Not sure what you are asking here please elaborate?

 

You gotta a lotta convincing to do Lucy!

 

Who is Lucy?

 

 

 



 

post #29 of 66
Thread Starter 

Raycantu I want to thank you for the civil discourse we are having!  I have enjoyed learning about your theory and discussing it.

 

Your early counter seems excessive if it is to mimic a walking gait stride as my hips do not counter much at all in normal walking stride.  The normal gait cycle which includes propulsion off the ball of the foot is unrelated to skiing in my mind.

 

Allow me to ask this question..... How does an ice hockey skater propel himself across the ice or make a turn?  Does the skater relate more to skiing or walking?  Answering this question alone should highlight the difference between a walking gate and skiing!  I believe your theory would require the skier to move the hips too far to the inside of a turn to keep pressure on the ball of the foot and too countered to effectively use the inside ski.  I also don't believe ball of the foot pressure is desirable throughout all the turning phases.

 

I ski into and out of counter as this keeps the torso quiet and stable while the legs turn more actively below this anchor.

 

I also disagree that everting the foot inside the boot causes any misalignment of the skeleton, on the contrary it helps to place the inside ski edge in more direct alignment with the forces through the skeletal structure.  The ski boot supports the weak ankle.

 

You seem to assume all that is required to turn a ski is edge and pressure.  I believe a true expert has a refined control of their rotary skills and is able to vary the radius of their turn with less edge angle and more steering of the lower legs and blend these skills all along a spectrum from pure pivot slips to pure carving.  This has held true historically through the period when skis first had toe and heel bindings.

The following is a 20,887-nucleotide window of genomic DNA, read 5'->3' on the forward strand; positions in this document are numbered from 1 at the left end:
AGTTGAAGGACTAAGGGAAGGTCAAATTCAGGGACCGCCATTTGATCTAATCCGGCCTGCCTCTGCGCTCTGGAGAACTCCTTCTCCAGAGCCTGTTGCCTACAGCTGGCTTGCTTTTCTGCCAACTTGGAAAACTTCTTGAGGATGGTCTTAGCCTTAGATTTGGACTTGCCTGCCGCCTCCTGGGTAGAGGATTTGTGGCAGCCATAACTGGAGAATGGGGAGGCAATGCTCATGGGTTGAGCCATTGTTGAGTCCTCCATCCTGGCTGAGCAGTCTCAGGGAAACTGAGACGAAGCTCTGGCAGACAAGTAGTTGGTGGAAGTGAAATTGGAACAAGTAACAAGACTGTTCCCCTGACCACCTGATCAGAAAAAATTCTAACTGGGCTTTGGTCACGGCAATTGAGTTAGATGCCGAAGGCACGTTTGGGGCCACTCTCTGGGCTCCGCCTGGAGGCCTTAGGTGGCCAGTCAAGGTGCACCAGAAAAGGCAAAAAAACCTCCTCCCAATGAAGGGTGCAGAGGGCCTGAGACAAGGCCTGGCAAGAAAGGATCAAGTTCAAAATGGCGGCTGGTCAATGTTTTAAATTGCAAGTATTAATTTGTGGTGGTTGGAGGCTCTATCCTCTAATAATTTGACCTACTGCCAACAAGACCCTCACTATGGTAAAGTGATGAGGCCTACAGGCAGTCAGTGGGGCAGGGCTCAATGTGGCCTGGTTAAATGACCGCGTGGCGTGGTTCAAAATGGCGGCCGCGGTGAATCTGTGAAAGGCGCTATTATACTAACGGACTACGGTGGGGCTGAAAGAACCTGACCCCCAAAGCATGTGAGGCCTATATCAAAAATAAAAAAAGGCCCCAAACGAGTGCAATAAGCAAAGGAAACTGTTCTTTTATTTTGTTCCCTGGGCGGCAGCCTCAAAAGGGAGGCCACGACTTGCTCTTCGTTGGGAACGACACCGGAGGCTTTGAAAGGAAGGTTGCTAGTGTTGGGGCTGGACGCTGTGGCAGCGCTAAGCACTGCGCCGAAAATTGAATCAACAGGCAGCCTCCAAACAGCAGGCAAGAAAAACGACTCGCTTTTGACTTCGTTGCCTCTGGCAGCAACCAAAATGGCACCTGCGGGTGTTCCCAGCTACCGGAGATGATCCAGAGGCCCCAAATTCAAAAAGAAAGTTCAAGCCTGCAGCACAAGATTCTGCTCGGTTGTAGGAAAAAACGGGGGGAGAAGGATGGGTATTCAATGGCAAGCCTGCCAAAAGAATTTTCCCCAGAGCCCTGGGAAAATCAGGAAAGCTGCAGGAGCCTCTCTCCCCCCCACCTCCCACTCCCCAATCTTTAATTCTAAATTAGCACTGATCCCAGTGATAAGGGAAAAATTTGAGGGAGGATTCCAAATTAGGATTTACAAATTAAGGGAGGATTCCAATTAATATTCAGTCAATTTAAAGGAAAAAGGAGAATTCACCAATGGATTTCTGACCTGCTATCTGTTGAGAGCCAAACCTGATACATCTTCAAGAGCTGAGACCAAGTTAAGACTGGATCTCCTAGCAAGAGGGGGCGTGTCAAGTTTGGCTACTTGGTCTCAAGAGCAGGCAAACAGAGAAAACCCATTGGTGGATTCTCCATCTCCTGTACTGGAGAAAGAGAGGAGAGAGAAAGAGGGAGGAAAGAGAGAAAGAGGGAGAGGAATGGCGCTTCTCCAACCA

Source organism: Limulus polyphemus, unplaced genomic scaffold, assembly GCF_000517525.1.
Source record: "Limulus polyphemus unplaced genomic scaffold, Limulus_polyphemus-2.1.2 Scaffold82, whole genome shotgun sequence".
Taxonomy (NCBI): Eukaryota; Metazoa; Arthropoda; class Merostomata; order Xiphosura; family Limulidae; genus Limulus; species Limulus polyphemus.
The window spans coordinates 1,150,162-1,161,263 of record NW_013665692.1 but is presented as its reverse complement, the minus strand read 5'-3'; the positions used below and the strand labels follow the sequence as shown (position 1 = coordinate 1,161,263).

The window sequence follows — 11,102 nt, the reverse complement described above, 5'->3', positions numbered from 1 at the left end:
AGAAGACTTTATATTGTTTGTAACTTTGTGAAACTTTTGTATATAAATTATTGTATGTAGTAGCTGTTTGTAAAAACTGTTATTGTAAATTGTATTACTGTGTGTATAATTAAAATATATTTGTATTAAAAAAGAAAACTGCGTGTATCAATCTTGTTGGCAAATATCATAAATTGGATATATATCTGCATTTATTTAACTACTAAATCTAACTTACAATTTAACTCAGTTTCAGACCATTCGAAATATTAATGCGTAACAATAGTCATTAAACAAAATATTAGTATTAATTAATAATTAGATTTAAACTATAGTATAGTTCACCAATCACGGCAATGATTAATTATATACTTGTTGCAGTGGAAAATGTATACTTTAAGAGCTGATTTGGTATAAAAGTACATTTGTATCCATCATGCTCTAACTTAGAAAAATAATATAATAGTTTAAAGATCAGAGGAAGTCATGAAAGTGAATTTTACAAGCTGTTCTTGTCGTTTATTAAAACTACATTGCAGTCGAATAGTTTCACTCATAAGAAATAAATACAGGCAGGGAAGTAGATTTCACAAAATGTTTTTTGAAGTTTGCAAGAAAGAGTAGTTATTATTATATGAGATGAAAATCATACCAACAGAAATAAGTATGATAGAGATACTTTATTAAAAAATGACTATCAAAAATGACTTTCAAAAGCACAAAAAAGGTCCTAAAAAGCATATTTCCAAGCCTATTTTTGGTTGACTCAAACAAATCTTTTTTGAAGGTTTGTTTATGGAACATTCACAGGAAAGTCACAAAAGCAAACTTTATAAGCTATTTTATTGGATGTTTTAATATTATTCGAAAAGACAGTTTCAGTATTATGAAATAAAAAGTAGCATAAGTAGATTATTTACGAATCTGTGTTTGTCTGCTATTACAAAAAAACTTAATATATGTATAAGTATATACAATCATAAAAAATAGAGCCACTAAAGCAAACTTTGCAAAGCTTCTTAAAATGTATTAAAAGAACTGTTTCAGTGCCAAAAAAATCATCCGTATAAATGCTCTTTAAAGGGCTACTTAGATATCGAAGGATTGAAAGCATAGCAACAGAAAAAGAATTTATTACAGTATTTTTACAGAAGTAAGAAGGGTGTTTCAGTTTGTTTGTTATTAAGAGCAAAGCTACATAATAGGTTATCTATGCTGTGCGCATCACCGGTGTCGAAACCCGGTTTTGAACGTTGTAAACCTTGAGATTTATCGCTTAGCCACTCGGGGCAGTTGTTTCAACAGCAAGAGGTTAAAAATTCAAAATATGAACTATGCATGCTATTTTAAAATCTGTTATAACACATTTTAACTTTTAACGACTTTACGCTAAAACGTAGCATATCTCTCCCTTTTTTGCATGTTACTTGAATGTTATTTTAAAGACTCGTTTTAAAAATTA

Remember we are talking turning not walking in a straight line.  When turning we are dealing with inclination and angulation to balance against the centrifugal forces not present in walking.  Again run in a circle in the sand and you will be closer to skiing.

 

Lucy is Lucille Ball from the "I love Lucy" show in the 60's

 

Standing here in my street shoes I countered my hips as you demonstrated in your video and while I feel my foot supinate I feel pressure under my fifth ray and very little pressure under my first met head, is this what you are suggesting?  I want pressure on the first met head, heel, and inside ankle.  I can achieve this by dorsi flexing my big toe and everting my foot quite nicely!   When we talk about the kinetic chain of events the first move is everting the foot to engage the edge.  Still do not see how getting pressure to the fifth met head will effectively engage the inside edge.

 

I believe your theory is flawed but would like to see photomontages of racers or good skiers demonstrating your theory?

 

 


Edited by bud heishman - 12/14/11 at 4:41pm
post #30 of 66
Thread Starter 

I hope our conversation is not over?  I want to understand how supination will help edge the inside ski edge.  I have tried on snow and inside to replicate your theory and can not get it to work?